The Torah recipe for good governance typically sees every aspect of civil society infused with close adherence to Halacha and connection with the Divine Presence. This ideal, Torah based model of a Jewish state will only be achievable in the Messianic era. Until the time of our complete spiritual and national redemption, we must consider how a necessarily imperfect, democratic state can nevertheless exemplify our Jewish values.

The Blessing of the State of Israel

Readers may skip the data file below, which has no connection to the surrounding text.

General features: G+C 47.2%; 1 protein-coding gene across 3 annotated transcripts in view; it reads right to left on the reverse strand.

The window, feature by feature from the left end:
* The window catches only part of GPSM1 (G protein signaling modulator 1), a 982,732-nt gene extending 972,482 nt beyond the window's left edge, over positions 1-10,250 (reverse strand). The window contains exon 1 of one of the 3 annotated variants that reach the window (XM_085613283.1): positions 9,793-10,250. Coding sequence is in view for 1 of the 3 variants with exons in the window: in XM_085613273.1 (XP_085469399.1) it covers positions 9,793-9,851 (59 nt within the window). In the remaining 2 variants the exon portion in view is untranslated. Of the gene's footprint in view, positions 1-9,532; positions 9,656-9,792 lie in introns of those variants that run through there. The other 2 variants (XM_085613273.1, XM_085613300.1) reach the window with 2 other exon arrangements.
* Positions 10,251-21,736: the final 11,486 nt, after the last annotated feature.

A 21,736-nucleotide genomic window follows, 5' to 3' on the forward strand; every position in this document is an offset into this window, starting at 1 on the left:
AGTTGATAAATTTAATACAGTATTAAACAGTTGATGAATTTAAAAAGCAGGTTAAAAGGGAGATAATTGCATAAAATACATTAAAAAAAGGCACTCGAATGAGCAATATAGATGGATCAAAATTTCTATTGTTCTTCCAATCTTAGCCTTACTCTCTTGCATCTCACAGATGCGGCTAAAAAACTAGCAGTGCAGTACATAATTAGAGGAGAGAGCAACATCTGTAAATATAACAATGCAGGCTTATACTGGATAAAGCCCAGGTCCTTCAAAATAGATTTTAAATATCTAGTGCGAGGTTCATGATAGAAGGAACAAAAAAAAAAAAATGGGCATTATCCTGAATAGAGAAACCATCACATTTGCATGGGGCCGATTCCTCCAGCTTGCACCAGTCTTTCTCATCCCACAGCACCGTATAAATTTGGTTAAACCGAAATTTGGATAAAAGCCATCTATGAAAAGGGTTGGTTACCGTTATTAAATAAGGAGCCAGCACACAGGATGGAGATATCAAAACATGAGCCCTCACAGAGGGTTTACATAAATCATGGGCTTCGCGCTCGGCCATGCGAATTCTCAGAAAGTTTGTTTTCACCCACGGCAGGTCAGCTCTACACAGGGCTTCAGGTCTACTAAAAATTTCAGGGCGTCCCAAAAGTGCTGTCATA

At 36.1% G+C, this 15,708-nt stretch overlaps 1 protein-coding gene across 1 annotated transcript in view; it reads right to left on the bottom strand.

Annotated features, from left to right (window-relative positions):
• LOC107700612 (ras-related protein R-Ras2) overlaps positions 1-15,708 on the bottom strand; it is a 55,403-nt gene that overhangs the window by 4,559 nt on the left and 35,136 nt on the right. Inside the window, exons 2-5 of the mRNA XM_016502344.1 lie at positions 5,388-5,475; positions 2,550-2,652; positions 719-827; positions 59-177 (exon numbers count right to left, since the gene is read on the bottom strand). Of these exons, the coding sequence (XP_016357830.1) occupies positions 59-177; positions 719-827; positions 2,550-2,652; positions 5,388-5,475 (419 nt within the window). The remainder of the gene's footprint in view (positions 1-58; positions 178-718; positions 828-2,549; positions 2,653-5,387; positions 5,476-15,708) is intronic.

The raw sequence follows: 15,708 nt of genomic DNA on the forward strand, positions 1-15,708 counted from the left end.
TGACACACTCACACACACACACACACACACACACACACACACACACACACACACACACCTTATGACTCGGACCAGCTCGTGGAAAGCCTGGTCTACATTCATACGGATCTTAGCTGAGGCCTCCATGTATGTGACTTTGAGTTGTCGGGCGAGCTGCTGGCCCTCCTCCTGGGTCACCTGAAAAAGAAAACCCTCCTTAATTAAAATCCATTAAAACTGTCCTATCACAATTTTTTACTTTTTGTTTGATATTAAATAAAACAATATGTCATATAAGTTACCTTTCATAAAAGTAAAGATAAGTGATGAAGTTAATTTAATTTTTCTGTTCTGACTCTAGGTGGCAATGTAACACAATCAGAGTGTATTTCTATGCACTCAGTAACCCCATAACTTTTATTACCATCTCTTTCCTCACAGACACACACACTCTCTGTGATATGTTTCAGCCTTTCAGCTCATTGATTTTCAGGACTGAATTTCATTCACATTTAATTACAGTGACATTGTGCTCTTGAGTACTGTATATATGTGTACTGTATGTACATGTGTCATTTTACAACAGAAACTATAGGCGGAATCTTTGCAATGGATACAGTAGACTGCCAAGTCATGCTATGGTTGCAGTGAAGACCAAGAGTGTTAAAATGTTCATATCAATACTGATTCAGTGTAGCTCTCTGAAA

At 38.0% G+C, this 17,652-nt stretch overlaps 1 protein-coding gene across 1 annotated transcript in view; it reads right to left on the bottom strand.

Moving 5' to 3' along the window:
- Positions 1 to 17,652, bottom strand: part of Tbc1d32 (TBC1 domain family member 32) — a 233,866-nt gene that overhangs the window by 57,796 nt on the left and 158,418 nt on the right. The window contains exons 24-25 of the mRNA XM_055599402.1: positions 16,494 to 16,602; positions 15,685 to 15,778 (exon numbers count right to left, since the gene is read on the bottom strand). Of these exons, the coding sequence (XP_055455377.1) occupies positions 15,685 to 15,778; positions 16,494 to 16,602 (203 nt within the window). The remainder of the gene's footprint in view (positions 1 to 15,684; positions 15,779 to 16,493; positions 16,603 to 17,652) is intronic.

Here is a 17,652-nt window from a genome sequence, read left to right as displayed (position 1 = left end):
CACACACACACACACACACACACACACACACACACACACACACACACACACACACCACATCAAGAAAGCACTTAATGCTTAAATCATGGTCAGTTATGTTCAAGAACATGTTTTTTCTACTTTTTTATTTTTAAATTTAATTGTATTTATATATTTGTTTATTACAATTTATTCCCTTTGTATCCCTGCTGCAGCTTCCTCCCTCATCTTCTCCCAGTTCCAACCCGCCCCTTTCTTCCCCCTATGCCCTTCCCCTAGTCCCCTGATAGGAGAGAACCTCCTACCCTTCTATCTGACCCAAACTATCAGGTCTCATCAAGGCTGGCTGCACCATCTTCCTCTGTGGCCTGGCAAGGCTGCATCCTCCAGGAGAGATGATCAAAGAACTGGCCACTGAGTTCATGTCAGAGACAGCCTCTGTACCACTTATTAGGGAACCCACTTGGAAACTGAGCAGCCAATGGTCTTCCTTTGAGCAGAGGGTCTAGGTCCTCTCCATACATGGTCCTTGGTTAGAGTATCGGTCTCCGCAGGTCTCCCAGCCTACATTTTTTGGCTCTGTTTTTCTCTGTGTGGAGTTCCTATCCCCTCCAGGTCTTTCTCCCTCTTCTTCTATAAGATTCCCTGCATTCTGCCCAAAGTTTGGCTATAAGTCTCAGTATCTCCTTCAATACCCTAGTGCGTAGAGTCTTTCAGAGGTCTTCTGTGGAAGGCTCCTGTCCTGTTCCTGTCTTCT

I was deeply moved by a remark made by Natan Sharansky in an interview about Ukrainian refugees fleeing the Russian invasion. “When I was growing up in Donetsk,” he said, “‘Jew’ was the worst thing you could have in your papers. … Today, when refugees move to the border, the best thing they can have in their ID is the word ‘Jew,’ because the only country that sends official representatives there to get people and give them citizenship is Israel.” What a wonderful illustration of what it means to be a Jewish state! Wherever Jews are in mortal danger, wherever they are oppressed, harassed or vulnerable, they have a home. Not only a place of safety and refuge, but a formidable and influential power on the world stage, which will use the resources at its disposal to actively seek out and rescue Jewish people, regardless of where they live. For a people whose history is replete with prejudice, pogroms and genocide, the knowledge that we will never again be left vulnerable and alone is utterly priceless.